2019 was the year of voice assistant privacy dumpster fires

2019 was the "I Told You So" year for privacy advocates and voice assistants: the year in which every company that wanted you to trust them to put an always-on mic in the most intimate places in your home was revealed to have allowed thousands of low-waged contractors to listen in on millions of clips, many of them accidentally recorded: first it was Amazon (and again!), then Google, then Apple, then Microsoft. Read the rest

Judge says Facebook users entitled to better security but not $ damages

In a decision released late Tuesday night, a federal judge ruled that up to 29 million Facebook users whose personal info was stolen in a September 2018 data breach are not entitled to sue Facebook as a group for damages -- but the users may be entitled to demand better personal data security at Facebook. Read the rest

NSO Group employees kicked off Facebook for spying for brutal dictators are suing Facebook for violating their privacy

The NSO Group (previously) is an Israeli spyware company that sells tools to autocratic states that are used to spy on democratic opposition movements, journalists, and so on (the company's tools were used by the Saudi government to spy on Jamal Khashoggi in the runup to his kidnap and grisly murder). Read the rest

Amnesty International: Google and Facebook spell trouble for human rights

Amnesty International has had just about all that it cares to take of Google and Facebook's profiting off of our personal information. In a recent report, the international human rights charity stated that they were deeply concerned that the two companies mass surveillance ventures were making large scale human rights violations an easy go for anyone with access to the information and ill-intent.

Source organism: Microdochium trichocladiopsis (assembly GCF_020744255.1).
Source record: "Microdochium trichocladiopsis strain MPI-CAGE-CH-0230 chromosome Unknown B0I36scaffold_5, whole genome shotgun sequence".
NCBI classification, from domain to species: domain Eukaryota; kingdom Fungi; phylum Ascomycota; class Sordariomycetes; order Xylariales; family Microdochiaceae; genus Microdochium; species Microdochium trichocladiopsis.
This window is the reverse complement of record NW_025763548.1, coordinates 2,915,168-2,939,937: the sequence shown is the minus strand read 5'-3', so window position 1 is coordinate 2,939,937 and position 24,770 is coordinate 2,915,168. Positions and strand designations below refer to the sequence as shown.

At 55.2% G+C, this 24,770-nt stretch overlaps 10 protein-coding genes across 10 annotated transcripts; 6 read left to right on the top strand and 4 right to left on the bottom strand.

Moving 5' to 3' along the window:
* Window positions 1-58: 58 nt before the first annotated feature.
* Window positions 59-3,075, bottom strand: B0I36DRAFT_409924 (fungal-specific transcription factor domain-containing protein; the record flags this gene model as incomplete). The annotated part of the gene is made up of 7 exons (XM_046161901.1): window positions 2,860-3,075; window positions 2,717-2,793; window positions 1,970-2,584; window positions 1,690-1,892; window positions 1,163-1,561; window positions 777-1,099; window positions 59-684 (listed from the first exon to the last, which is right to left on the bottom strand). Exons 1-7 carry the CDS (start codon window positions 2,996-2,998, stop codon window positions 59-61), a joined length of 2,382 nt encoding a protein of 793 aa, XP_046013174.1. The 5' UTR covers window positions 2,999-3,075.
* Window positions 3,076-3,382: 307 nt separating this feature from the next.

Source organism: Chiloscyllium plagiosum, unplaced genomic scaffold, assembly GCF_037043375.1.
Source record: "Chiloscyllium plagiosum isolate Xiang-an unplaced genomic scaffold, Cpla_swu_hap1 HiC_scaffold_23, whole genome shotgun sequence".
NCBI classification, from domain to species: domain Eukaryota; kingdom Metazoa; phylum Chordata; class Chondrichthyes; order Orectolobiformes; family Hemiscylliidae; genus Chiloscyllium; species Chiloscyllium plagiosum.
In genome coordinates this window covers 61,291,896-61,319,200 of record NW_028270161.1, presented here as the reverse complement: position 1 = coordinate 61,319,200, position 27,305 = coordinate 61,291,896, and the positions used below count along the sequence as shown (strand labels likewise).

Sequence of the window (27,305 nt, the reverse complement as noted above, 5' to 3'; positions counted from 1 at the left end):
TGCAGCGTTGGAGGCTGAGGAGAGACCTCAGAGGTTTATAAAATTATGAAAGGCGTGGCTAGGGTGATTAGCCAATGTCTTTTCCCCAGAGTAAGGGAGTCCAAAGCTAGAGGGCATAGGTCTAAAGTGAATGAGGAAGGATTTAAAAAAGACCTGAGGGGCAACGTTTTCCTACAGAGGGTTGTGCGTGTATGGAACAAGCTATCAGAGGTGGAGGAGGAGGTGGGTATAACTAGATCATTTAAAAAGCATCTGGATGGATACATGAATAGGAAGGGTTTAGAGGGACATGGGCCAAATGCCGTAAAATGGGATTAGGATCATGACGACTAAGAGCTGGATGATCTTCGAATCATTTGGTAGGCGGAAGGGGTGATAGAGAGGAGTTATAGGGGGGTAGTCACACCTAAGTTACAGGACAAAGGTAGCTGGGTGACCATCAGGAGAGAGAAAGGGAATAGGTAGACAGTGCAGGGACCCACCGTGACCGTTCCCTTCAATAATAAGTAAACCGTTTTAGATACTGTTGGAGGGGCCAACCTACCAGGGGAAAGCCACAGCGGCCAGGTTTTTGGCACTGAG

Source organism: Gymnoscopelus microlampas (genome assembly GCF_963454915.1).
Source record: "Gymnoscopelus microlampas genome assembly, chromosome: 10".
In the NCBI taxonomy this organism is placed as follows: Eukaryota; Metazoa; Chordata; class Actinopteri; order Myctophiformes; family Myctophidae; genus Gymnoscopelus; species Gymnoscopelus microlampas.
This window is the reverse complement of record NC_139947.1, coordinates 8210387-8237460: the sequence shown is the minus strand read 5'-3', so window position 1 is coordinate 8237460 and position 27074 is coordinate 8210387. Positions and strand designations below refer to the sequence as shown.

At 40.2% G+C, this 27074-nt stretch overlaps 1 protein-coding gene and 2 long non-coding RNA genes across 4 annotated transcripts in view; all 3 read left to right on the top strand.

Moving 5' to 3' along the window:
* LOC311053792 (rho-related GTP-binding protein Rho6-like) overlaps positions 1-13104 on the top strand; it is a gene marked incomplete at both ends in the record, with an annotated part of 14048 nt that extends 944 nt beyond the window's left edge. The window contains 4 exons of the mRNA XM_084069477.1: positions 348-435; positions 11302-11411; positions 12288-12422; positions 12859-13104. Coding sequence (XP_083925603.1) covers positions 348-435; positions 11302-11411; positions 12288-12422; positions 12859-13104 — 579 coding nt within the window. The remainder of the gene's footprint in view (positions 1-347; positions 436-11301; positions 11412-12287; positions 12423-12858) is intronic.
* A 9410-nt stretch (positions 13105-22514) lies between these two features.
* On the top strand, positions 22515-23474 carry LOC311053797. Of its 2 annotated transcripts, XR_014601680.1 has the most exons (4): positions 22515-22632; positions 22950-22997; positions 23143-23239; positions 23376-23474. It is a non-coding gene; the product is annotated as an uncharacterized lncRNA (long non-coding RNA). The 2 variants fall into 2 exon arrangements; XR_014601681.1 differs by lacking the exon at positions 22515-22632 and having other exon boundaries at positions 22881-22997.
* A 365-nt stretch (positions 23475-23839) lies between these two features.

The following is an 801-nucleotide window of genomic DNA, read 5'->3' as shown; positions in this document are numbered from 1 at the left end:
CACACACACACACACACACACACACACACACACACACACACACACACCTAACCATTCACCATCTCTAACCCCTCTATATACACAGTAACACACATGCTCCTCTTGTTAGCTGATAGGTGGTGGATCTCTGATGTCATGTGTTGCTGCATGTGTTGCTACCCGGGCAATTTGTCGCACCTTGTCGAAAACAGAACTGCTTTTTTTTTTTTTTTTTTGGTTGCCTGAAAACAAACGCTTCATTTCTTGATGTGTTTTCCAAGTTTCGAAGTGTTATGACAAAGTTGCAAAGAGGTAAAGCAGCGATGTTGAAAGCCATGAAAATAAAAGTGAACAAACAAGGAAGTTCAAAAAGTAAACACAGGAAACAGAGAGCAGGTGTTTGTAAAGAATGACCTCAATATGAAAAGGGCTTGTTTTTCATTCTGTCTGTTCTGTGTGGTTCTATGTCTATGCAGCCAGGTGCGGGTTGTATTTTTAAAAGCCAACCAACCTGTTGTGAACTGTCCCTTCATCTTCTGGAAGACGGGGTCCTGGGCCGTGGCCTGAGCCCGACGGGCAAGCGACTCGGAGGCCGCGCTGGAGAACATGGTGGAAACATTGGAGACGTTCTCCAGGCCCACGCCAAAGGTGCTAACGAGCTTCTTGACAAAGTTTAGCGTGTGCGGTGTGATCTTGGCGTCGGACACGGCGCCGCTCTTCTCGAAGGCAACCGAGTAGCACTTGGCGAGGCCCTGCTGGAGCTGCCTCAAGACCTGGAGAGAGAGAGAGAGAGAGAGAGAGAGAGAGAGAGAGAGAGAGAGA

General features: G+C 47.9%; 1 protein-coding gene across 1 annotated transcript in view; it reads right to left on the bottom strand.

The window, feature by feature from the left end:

From TechCrunch:

“[D]espite the real value of the services they provide, Google and Facebook’s platforms come at a systemic cost,” Amnesty warns. “The companies’ surveillance-based business model forces people to make a Faustian bargain, whereby they are only able to enjoy their human rights online by submitting to a system predicated on human rights abuse. Firstly, an assault on the right to privacy on an unprecedented scale, and then a series of knock-on effects that pose a serious risk to a range of other rights, from freedom of expression and opinion, to freedom of thought and the right to non-discrimination.”

If this argument sounds vaguely familiar to you, then you've been paying attention to this nonsense. As TechCrunch points out, the points that Amnesty International makes have been brought before by the United Nations, Zeynep Tufekci and Shoshana Zuboff—an organization and pair of noted scholars anyone would do well to listen to.

This feels like a topic better left to Cory Doctorow to explain than a chump like me, but let's have a go at it anyway.

By agreeing to Facebook or Google's terms of service, you're agreeing to allowing them to use and abuse your private information. Read the rest

Donald Trump had undisclosed dinner with Mark Zuckerberg and Peter Thiel at White House, Facebook confirms

Facebook today confirmed what has long been rumored: Donald Trump hosted a dinner which was not disclosed to the public in October 2019 with Mark Zuckerberg and Peter Thiel, at the White House. Read the rest

Activists target Facebookers over "Gold Tier" sponsorship of Kavanaugh event

Facebook's top lobbyist is so close with rapey Supreme Court justice Brett Kavanaugh that he took the day off to lend Kavanaugh moral support during his confirmation hearing, and then hosted a victory bash at his lobbyist mansion. Read the rest

Why is Facebook's iOS app accessing my camera while I do unrelated things, users ask

Facebook says, oops, it's 'likely' a bug.

Goodbye Libra, hello Facebook Pay

A new proprietary online payment system for WhatsApp, Instagram, and Facebook launches today, exactly two weeks after all the payment companies dropped out of Libra. Read the rest